A group of researchers led by Dr. Yu-Lin Chang from the Application Laboratory of Japan Agency for Marine-Earth Science and Technology (JAMSTEC) analyzed a combination of observed and reanalyzed atmospheric and oceanic data, demonstrating that the distribution of tropical cyclone formation is influenced by the Philippines−Taiwan Oscillation (PTO). The PTO involves a north-south oscillation in wind patterns off the Philippines and Taiwan inter-annually, which happens to be the tropical cyclone formation region in the Western Pacific Ocean. The relation was found between the differences in horizontal wind vorticity (PTO index) and the occurrence of tropical cyclone formation in the same area between years 1979 and 2014. The results showed that when the PTO index is positive (i.e. when the trade wind weakens, the wind off the Philippines strengthens in an anticlockwise direction and the wind off Taiwan strengthens in a clockwise direction), tropical cyclones form more frequently south of 18°N. Conversely, when the PTO index is negative (i.e. when the anticlockwise wind off the Philippines and the clockwise wind off Taiwan both weaken), tropical cyclones form more frequently north of 18°N. Furthermore, when the PTO index is positive, the number of tropical cyclones that approach Japan increases.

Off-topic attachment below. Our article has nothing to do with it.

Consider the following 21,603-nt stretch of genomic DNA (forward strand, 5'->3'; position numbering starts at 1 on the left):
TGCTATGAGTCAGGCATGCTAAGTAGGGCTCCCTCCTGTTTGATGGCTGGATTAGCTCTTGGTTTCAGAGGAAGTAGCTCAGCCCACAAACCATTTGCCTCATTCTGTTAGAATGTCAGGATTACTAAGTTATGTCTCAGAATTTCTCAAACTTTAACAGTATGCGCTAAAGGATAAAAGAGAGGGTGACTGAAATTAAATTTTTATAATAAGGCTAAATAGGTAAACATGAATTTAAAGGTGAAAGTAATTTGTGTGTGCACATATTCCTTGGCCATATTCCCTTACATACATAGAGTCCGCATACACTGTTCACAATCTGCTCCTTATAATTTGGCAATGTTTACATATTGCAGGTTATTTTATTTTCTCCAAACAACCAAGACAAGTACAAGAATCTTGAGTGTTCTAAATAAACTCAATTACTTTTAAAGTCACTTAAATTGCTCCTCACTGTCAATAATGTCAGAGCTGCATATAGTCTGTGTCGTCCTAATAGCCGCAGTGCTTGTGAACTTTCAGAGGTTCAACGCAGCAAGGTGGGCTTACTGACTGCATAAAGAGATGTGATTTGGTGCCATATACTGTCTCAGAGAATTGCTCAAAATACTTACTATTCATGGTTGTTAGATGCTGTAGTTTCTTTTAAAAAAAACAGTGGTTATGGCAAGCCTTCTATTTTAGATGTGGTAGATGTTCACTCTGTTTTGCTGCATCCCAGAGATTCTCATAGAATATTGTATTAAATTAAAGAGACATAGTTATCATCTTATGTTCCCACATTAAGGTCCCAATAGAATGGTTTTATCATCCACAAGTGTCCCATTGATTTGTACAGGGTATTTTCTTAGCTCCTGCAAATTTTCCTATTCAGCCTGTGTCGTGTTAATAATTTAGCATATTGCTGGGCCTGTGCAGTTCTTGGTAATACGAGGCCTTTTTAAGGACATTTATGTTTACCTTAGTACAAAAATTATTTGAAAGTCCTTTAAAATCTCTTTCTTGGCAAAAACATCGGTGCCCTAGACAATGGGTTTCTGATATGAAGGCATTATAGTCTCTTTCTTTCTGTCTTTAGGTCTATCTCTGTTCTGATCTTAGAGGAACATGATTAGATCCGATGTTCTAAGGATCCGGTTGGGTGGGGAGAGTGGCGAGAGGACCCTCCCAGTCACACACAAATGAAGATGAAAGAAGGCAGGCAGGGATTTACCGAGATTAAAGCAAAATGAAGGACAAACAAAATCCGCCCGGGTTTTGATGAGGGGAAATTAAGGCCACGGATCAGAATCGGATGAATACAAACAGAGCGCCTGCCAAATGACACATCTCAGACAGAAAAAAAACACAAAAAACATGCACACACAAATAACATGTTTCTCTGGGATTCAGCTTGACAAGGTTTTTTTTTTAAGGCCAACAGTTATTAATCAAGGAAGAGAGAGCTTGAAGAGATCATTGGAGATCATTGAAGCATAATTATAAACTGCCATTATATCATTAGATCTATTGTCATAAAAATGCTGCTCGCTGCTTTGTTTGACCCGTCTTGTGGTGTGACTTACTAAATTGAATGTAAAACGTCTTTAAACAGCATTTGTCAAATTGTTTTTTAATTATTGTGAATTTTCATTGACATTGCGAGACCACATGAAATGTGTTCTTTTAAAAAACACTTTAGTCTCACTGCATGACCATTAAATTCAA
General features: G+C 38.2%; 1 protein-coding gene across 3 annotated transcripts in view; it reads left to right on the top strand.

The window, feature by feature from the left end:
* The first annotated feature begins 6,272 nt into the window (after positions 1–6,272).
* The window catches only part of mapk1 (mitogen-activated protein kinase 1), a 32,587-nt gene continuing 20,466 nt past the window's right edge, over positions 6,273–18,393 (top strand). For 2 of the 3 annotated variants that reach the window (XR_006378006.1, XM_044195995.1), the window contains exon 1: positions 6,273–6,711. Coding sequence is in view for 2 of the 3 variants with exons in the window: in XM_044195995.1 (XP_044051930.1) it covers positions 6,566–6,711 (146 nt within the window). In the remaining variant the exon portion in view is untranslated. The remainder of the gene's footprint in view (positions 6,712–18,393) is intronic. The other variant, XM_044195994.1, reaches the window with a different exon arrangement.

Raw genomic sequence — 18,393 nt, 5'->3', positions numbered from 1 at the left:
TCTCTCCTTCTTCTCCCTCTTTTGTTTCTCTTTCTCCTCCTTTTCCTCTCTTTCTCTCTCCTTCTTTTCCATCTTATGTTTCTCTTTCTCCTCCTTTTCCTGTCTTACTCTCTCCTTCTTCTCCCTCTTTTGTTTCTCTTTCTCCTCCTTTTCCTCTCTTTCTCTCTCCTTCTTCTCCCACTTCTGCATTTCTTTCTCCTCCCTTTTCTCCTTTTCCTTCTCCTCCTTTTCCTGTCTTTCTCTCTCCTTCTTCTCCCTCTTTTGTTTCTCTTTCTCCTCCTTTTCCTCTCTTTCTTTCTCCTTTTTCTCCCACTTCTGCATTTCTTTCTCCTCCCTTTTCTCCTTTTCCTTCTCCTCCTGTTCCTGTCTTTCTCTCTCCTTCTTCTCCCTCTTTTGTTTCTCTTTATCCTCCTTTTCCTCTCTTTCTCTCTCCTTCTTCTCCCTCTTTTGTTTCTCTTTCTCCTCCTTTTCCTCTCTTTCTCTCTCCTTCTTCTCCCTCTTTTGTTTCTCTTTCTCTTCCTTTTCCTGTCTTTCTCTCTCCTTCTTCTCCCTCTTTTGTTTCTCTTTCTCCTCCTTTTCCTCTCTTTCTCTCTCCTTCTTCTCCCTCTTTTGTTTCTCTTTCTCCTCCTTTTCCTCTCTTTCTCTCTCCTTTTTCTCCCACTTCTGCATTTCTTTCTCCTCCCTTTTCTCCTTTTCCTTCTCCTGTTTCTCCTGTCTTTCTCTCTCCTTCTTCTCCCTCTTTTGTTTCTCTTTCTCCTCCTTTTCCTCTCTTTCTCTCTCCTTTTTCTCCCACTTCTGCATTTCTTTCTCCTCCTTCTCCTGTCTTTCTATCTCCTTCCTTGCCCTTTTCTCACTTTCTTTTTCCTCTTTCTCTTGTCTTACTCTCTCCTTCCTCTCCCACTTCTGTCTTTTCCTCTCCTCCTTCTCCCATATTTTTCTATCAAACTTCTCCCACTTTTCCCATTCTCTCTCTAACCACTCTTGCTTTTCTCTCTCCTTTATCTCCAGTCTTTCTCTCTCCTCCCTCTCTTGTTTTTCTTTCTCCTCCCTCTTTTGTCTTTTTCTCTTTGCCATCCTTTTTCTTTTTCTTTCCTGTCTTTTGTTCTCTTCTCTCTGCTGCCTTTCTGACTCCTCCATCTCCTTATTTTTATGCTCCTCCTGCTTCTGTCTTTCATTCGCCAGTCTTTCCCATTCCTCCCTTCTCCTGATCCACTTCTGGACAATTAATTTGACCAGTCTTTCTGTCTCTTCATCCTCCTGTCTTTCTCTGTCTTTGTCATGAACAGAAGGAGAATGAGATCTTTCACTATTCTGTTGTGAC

The above results were published in Scientific Reports on November 29, 2018 (JST).
Title: Philippines−Taiwan Oscillations and its connection to tropical cyclone frequency in the western North Pacific Ocean
Authors: Yu-Lin K. Chang1, Yasumasa Miyazawa1, Tsubasa Kodaira2, Swadhin K. Behera1
Affiliations: 1. JAMSTEC 2. The University of Tokyo
Please read the following press release for more details.
|Press Release (November 29, 2018): http://www.jamstec.go.jp/e/about/press_release/20181129/|
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